Teaching, yes -- it is my job to introduce students to new materials and equip them with new skills; but I haven't the slightest idea of how to help students become creative individuals. And it is decidedly not my job to produce citizens for a pluralistic society or for any other. Citizen building is a legitimate democratic activity, but it is not an academic activity. To be sure, some of what happens in the classroom may play a part in the fashioning of a citizen, but that is neither something you can count on -- there is no accounting for what a student will make of something you say or assign -- nor something you should aim for. As admirable a goal as it may be, fashioning citizens for a pluralistic society has nothing to do with the pursuit of truth.

For Horowitz, the link between the two is to be found in the idea of pluralism: Given the "unsettled character of all human knowledge" and the fact (which is a fact) "that there is no humanly accessible truth that is not in principle open to challenge," it follows, he thinks, that students being prepared to live in a pluralistic society should receive an education in pluralism; and it follows further, he says, that it is the obligation of teachers and administrators "to promote intellectual pluralism" and thereby "protect the principle of intellectual diversity."

But it is a mistake to go from the general assertion that no humanly accessible truth is invulnerable to challenge to the conclusion that therefore challenges must always be provided. That is to confuse a theory of truth with its pursuit and to exchange the goal of reaching it for a resolution to keep the question of it always open.

While questions of truth may be generally open, the truth of academic matters is not general but local; questions are posed and often they do have answers that can be established with certainty; and even if that certainty can theoretically be upset -- one cannot rule out the future emergence of new evidence -- that theoretical possibility carries with it no methodological obligation. That is, it does not mandate intellectual diversity, a condition that may attend some moments in the pursuit of truth when there is as yet no clear path, but not a condition one must actively seek or protect.

To put it simply, intellectual diversity is not a stand-alone academic value, no more than is free speech; either can be a help in the pursuit of truth, but neither should be identified with it; the (occasional) means should not be confused with the end.

Now if intellectual diversity is not an academic value, adherence to it as an end in itself will not further an academic goal; but it will further some goal, and that goal will be political. It will be part of an effort to alter the academy so that it becomes an extension of some partisan vision of the way the world should be.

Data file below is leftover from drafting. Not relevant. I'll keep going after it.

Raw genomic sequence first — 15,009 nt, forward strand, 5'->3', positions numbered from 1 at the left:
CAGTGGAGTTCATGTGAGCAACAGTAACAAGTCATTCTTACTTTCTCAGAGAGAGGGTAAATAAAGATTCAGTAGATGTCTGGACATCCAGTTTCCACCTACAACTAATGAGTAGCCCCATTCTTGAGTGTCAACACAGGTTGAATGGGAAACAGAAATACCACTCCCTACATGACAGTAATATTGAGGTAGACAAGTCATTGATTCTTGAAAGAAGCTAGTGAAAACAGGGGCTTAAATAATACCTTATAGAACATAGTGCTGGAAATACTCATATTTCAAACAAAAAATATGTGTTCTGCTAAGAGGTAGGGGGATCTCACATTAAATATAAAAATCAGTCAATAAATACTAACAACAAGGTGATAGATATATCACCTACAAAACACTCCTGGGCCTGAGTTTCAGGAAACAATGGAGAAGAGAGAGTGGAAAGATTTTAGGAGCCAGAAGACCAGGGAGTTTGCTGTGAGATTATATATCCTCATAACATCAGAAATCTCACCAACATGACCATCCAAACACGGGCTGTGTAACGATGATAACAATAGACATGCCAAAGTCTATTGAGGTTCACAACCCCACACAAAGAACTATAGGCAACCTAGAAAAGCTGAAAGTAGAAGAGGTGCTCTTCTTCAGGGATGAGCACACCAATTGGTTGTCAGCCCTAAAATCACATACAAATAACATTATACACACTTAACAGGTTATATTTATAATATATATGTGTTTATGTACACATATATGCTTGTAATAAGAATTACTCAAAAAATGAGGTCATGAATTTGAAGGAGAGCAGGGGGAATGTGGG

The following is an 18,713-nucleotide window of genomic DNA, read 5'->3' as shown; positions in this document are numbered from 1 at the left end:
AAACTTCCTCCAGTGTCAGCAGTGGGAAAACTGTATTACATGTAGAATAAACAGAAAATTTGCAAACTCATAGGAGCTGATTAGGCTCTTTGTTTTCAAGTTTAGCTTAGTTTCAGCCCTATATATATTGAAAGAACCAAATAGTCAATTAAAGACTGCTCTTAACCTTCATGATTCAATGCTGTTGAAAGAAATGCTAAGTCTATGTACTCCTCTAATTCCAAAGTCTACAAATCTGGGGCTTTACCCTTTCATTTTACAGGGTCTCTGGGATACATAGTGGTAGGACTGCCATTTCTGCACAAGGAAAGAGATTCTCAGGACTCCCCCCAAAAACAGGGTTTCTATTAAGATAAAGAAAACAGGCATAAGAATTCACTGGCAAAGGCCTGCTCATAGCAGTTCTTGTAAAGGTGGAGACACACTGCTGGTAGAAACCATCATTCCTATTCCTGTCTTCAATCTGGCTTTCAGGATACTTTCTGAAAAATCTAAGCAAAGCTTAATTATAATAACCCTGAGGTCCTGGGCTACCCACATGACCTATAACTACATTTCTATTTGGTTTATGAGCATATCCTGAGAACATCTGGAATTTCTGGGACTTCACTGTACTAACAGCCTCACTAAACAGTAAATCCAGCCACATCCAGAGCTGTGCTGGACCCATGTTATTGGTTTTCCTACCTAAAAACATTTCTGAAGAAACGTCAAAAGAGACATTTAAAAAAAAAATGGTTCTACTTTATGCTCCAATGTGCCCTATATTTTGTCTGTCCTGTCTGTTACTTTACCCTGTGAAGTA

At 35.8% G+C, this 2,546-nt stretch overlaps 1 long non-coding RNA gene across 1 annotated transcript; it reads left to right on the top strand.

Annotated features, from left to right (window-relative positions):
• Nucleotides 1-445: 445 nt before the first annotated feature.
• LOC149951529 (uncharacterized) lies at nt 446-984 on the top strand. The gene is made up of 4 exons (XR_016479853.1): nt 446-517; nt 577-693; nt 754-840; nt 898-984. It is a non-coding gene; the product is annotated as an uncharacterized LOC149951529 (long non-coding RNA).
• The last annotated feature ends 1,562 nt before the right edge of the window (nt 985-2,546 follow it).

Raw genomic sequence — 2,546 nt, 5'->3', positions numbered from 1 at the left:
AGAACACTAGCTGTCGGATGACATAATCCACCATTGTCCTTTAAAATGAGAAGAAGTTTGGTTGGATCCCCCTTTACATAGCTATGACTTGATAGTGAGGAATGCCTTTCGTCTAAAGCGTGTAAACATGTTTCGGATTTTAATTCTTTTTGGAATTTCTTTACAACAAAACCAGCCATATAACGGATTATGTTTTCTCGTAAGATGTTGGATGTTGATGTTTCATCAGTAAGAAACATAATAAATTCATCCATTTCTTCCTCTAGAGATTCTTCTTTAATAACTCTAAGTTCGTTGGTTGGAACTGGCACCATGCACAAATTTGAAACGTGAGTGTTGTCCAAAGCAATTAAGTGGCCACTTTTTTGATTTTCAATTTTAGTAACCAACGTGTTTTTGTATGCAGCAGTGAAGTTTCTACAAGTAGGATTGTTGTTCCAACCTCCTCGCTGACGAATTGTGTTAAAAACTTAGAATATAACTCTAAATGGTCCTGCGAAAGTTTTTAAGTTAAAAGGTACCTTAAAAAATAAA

Such an effort will not be a perversion of intellectual diversity; intellectual diversity as a prime academic goal is already a perversion and its transformation into a political agenda, despite Horowitz's protestations and wishes to the contrary, is inevitable and assured. It is just a matter of which party seizes it and makes it its own.

For a while (ever since the Bakke decision), it was the left that flew the diversity banner and put it to work in the service of affirmative action, speech codes, hostile-environment regulations, minority hiring, and more. Now it is the right's turn, and Horowitz himself has mapped out the strategy and laid bare the motives:

"I encourage [students] to use the language that the left has deployed so effectively on behalf of its own agendas. Radical professors have created a 'hostile learning' environment for conservative students. There is a lack of 'intellectual diversity' on college faculties and in academic classrooms. The conservative viewpoint is 'under-represented' in the curriculum and on its reading lists. The university should be an 'inclusive' and intellectually 'diverse' community" ("The Campus Blacklist," April 2003).

It is obvious that for Horowitz these are debating points designed to hoist the left by its own petard; but the trouble with debating points is that they can't be kept in bounds. Someone is going to take them seriously and advocate actions that Horowitz would probably not endorse.

Someone is going to say, let's monitor those lefty professors and keep tabs on what they're saying; and while we're at it, let's withhold federal funds from programs that do not display "ideological balance" ("balance" is also an unworthy academic goal); and let's demand that academic institutions demonstrate a commitment to hiring conservatives; and let's make sure that the material our students read is pro-American and free of the taint of relativism; and let's publish the names of those who do not comply.

This is not a hypothetical list; it is a list of actions already being taken. In fact, it is a list one could pretty much glean from the Web site of State Senator John K. Andrews Jr., president of the Colorado Senate (
http://www.andrewsamerica.com/), a site on which the Academic Bill of Rights is invoked frequently.

Andrews, like everyone else doing the intellectual diversity dance, insists that he opposes "any sort of quotas, mandated hiring or litmus test"; but then he turns around and sends a letter to Colorado's universities asking them to explain how they promote "intellectual diversity."

Anne D. Neal, of the Lynne-Cheney-inspired American Council of Trustees and Alumni, plays the same double game in a piece entitled "Intellectual Diversity Endangered" (
http://www.cfif.org/htdocs/freedomline/current/guest_commentary/
student_right_to_learn.htm
). First she stands up for the value of academic freedom ("no more important value to the life of the mind"), but then she urges university trustees to see to it "that all faculty ... present points of view other than their own in a balanced way" (something you might want to do but shouldn't have to do) and to "insist that their institutions offer broad-based survey courses," and "to monitor tenure decisions" for instances of "political discrimination," and to "conduct intellectual diversity reviews and to make the results public."

These are only two examples of what the mantra of "intellectual diversity" gets you. And to make the point again, these are not examples of a good idea taken too far, but of a bad idea taken in the only direction -- a political direction -- it is capable of going. As a genuine academic value, intellectual diversity is a nonstarter. As an imposed imperative, it is a disaster.

Stanley Fish, dean of the College of Liberal Arts and Sciences at the University of Illinois at Chicago, writes a monthly column for The Chronicle's Careers section on campus politics and academic careers.